Here is the text of the historic plaque at 1315 Duke Street in Alexandria, Virginia:
"FRANKLIN AND ARMFIELD, SLAVE OFFICE (1315 DUKE STREET) - Isaac Franklin and John Armfield leased this brick building with access to the wharves and docks in 1828 as a holding pen for enslaved people being shipped from Northern Virginia to Louisiana. They purchased the building and three lots in 1832. From this location Armfield bought bondspeople at low prices and shipped them south to his partner Franklin, in Natchez, Mississippi, and New Orleans, Louisiana, to be sold at higher prices. By the 1830s they often sold 1,000 people annually, operating as one of the largest slave-trading companies in the United States until 1836. Slave traders continuously owned the property until 1861."
From 1828 to 1836, the Franklin and Armfield Company purchased local slaves and sent them to the Deep South for sale. At its peak, the business — also known as the Alexandria Slave Pen—was transporting 1,800 slaves a year to Louisiana and Mississippi. The men who owned the firm reaped substantial profits from the domestic slave trade, an industry which flourished at 1315 Duke Street for more than 30 years under various slave traders.
However, in a spin of poetic justice, the Northern Virginia Urban League moved into Freedom House in 1996 and dedicated it to Rev. Henry Louis Bailey—a former slave who was sold through the slave pen to a family in Texas. Freed in 1863, he returned to Alexandria and founded several churches and schools in Virginia, still in existence today.
This, and many other stories of the domestic slave trade, is told in vibrant visuals, compelling narrative, and captivating video.
Visit the Freedom House Museum and experience the fascinating history of 1315 Duke Street — a legacy of triumph and foundation for the future.
One could not even conceive of it from its size, but this slender rowhouse on Duke Street had more slaves sold during the slave trade than all the slave traders put together.
The home later became the business grounds for four other slave traders—Kephart & Co (1836-1845), Bruin & Hill (1845-1852), Millan & Grigsby (1852-1858) and Price, Birch & Co. (1858-1861).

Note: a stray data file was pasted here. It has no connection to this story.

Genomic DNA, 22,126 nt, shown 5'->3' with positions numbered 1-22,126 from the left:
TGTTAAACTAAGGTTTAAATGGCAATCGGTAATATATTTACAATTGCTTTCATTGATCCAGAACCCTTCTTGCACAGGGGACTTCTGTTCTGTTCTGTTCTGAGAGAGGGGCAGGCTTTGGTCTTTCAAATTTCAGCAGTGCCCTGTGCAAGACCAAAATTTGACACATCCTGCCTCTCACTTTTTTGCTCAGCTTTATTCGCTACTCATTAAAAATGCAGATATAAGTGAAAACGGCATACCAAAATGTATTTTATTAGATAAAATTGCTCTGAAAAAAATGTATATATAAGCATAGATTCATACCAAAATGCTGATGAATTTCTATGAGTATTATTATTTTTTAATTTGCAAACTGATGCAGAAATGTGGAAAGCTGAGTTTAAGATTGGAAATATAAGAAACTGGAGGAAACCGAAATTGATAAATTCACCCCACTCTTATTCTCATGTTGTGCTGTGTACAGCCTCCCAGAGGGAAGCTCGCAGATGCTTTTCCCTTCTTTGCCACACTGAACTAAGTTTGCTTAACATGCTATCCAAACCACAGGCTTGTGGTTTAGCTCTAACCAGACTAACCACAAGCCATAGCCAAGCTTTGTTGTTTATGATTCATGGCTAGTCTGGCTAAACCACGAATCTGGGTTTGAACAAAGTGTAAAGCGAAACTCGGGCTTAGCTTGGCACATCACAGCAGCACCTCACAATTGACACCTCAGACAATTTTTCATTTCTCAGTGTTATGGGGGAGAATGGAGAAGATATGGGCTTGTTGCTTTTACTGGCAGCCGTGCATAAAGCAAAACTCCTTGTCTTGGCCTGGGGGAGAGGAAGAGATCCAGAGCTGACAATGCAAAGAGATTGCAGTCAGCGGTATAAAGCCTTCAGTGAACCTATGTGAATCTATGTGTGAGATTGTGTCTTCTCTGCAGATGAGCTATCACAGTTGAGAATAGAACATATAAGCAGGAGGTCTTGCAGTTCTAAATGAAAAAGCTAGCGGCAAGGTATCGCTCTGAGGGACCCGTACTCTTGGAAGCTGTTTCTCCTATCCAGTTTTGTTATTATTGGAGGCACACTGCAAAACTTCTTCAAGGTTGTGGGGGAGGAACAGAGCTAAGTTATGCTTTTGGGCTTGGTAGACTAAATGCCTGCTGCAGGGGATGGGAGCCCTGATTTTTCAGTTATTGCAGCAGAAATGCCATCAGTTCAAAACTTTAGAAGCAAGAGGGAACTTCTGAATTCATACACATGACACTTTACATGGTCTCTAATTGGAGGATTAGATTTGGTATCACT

One man who made his way through the home was Rev. Lewis Henry Bailey, who was born into slavery in Drainesville; taken from his mother; marched to New Orleans; and in 1863 walked back to Alexandria looking for his family. Rev.
Bailey later went on to found Ebenezer Baptist Church in Occoquan, Little Zion Baptist Church in Burke, Mount Pleasant Church in Floris, Prosperity Church in Coklin, Summit School (the first black school) in Occoquan and others in Neabsco, and spearhead the Northern Virginia Baptist Minister’s Association.
In 1878, the building was Alexandria Hospital, the first civilian hospital in Northern Virginia. Currently, the building is home to the headquarters of the National Urban League. 1315 Duke St., Alexandria; www.freedomhousemuseum.org —LN
Above text taken from the Museum's web site as well as an article in Northern Virginia Magazine, April 2012 - "No Freedom at Freedom House"
Freedom House Museum Photos
Click on Each for Larger Images
|Photos by Ron Patterson - January 8, 2013|
Dealers in Slaves - Located at 283 Duke Street, in Alexandria, Virginia, the dealership of Price, Birch & Co. was an important center of trade. The offices occupied three stories while the slave pens flanked the central building.
(Photo Courtesy of Schomburg Center for Research in Black Culture Web Site)
Southern Paternalism - Slaveholders were preoccupied with presenting slavery as a benign, paternalistic institution in which the planter took care of his family, "black and white," and slaves were content with their fate. In order to perpetuate this romanticized version of life under slavery, the slave trader had to be painted as a social outcast.
Eastman Johnson (American, 1824-1906). Old Kentucky Home (Negro Life at the South), 1859. Oil on canvas. 36 x 45 1/4 in. (91.4 x 114.9 cm). The Robert L. Stuart Collection. (S-225). Collection of The New York Historical Society, on permanent loan from The New York Public Library.
The mission of the Black History Museum is to enrich the lives of Alexandria's residents and visitors, to foster tolerance and understanding among all cultures and to stimulate appreciation of the diversity of the African American experience.